For a journalist to ask that question, such as this journalist did Tuesday, was to imply old-school is right and virtuous, and new-school is evil and damn it all to hell. It was a loaded question, and if a journalist is to attempt to lead an interview subject to respond in a way that is not original to the subject, it’s irresponsible reporting. The intent of the question asked as it was asked was to reduce Tuesday’s game—which was a great game, and certainly not one to which college basketball at large is accustomed to seeing in early November—to an easy narrative for column inches, a microcosm of the downfall of society, that kids who stay in school can beat the big, bad recruits sometimes if they work hard enough and do things the right way.


It’s lazy journalism at best and inciteful at worst. It’s the same folderol that’s filled the college basketball mediascape since Calipari coached Derrick Rose and Tyreke Evans in back-to-back years, reducing the coaching pedigree that took him to near-championships at Massachusetts and Memphis to dumb luck and shrewd recruiting tactics intended to tear down the very system that built him up.


Old school did not win Tuesday just as new school did not lose. Neither school exists, not in that sense anyway, and they should be given equal mind to other things that don’t exist, which is no mind. Michigan State beat the Wildcats because Keith Appling had 22 points, eight rebounds and eight assists; because the Spartans scored the first 10 points of the game and didn’t allow Kentucky on the board until nearly five minutes had elapsed; because the Wildcats had 17 turnovers, and they were lazy getting back on defense on several of those, allowing Appling and Gary Harris (the preseason Big 10 Player of the Year) the freedom to score easy transition baskets, the summation of which was simply too steep to overcome; because Kentucky was 20-of-36 from the free-throw line and 14-of-26 in the second half, shots designed to be free points not to be left on the floor in four-point games; because Julius Randle had 27 points and 13 rebounds, but the rest of Kentucky’s team shot 39 percent from the floor and 52.4 percent from the foul line, and if you take James Young out of that, the field-goal percentage drops to 36.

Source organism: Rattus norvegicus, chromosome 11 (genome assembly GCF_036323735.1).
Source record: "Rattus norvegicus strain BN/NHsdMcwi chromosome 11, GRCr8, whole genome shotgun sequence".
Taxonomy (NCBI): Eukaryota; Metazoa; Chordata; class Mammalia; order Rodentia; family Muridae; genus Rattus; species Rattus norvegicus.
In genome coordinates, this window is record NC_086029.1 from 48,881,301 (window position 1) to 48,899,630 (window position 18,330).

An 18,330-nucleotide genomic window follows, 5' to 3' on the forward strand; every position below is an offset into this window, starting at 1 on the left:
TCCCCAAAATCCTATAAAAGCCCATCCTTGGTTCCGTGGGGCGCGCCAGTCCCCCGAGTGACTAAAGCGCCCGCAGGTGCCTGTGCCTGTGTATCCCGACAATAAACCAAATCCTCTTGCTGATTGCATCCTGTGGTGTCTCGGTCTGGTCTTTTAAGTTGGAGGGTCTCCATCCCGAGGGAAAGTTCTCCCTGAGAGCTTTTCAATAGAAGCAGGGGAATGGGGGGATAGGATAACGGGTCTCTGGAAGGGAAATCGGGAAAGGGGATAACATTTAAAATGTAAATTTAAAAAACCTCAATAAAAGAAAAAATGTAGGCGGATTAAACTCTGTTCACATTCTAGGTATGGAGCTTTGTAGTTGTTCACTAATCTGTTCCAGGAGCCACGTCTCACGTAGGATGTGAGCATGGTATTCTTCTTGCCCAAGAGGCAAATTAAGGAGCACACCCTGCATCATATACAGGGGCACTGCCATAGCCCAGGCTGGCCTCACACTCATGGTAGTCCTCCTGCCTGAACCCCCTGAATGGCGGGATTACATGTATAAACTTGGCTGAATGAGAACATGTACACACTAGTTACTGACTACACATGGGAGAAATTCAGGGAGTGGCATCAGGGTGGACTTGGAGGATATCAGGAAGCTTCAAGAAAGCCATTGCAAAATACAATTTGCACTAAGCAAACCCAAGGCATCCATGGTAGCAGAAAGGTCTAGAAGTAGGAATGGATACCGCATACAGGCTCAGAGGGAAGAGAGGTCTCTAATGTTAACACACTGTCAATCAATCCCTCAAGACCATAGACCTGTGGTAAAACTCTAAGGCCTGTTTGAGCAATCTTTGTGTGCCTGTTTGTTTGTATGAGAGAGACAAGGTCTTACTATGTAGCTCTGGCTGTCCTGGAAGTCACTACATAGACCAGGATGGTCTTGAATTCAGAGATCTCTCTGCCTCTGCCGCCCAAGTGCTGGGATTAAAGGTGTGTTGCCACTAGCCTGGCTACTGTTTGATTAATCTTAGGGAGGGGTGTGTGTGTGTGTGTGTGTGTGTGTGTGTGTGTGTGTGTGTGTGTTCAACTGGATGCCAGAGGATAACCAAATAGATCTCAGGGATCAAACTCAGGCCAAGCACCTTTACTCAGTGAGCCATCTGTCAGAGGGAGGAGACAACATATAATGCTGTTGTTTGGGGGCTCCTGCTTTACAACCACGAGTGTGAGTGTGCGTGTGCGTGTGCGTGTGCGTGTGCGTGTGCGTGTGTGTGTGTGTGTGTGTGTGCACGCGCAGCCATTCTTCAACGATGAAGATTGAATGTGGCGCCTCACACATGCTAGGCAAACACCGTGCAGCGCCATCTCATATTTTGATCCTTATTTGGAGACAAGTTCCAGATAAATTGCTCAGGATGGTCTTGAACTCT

Kentucky lost Tuesday because Michigan State was a better team Tuesday. Appling was a better point guard Tuesday than Andrew Harrison because he played better, not because he was a senior and his opponent was a freshman. To know if experience was actually a factor in Tuesday’s match-up between the two point guards would require seeing inside the minds of two people, neither of whom you (likely) know, and isn’t it enough of a chore to see inside your own mind?


Experience versus inexperience in college basketball is an easy subject for filling up the bandwidth because it is pure drivel. There is no way to quantify its actual significance—not a good one, anyway—so blind opinions can be validated in the selfsame second they are randomly formed. Experience (or inexperience) is abstract, and it deserves to be forever banished to the archive of tired arguments for daytime cable debate shows and websites that bait for clicks and social-media reposts with mindless lists and slideshows.


Query whether you, the reader, watched Tuesday’s game (or any game you’ve ever watched) to enjoy the basketball or to think long and hard about just what this has all come to, because it’s college basketball, and it demands to be taken seriously. Two teams—teams that polls of professionals have deemed, in the earliest stages of a long season, to be the two best teams in the country—played a riveting, fascinating game Tuesday, and one team beat the other because the rules of basketball stipulate that one team must be declared victorious after a set amount of time (though Kentucky has tied a game once). One team’s win was not a regal victory for a righteous cause to preserve this game of ours, and one team’s loss was not the worst death, the death of an ideal. It was one game, and it was a very good one. It was one data point on a season soon to be full of fun little data points, and we all ought to enjoy each one a little bit more before declaring which is apt for loaded questions and equally befitting responses.